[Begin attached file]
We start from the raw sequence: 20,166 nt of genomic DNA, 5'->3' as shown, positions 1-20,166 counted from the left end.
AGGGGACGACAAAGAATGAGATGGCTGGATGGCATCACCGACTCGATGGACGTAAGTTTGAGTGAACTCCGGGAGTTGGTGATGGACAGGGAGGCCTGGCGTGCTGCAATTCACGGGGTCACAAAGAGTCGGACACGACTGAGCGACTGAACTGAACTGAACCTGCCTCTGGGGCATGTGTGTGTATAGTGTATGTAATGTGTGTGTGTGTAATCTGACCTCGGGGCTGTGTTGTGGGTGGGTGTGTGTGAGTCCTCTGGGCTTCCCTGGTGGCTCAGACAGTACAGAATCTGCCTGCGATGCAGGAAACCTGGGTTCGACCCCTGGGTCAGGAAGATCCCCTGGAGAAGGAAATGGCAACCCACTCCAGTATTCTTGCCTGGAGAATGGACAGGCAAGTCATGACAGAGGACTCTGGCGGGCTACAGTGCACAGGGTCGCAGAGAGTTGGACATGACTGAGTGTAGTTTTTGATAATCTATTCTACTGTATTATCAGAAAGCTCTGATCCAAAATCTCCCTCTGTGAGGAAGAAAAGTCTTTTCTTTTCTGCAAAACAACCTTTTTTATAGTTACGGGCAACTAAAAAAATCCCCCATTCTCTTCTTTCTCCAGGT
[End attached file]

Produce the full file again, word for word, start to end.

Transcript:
We start from the raw sequence: 20,166 nt of genomic DNA, 5'->3' as shown, positions 1-20,166 counted from the left end.
AGGGGACGACAAAGAATGAGATGGCTGGATGGCATCACCGACTCGATGGACGTAAGTTTGAGTGAACTCCGGGAGTTGGTGATGGACAGGGAGGCCTGGCGTGCTGCAATTCACGGGGTCACAAAGAGTCGGACACGACTGAGCGACTGAACTGAACTGAACCTGCCTCTGGGGCATGTGTGTGTATAGTGTATGTAATGTGTGTGTGTGTAATCTGACCTCGGGGCTGTGTTGTGGGTGGGTGTGTGTGAGTCCTCTGGGCTTCCCTGGTGGCTCAGACAGTACAGAATCTGCCTGCGATGCAGGAAACCTGGGTTCGACCCCTGGGTCAGGAAGATCCCCTGGAGAAGGAAATGGCAACCCACTCCAGTATTCTTGCCTGGAGAATGGACAGGCAAGTCATGACAGAGGACTCTGGCGGGCTACAGTGCACAGGGTCGCAGAGAGTTGGACATGACTGAGTGTAGTTTTTGATAATCTATTCTACTGTATTATCAGAAAGCTCTGATCCAAAATCTCCCTCTGTGAGGAAGAAAAGTCTTTTCTTTTCTGCAAAACAACCTTTTTTATAGTTACGGGCAACTAAAAAAATCCCCCATTCTCTTCTTTCTCCAGGT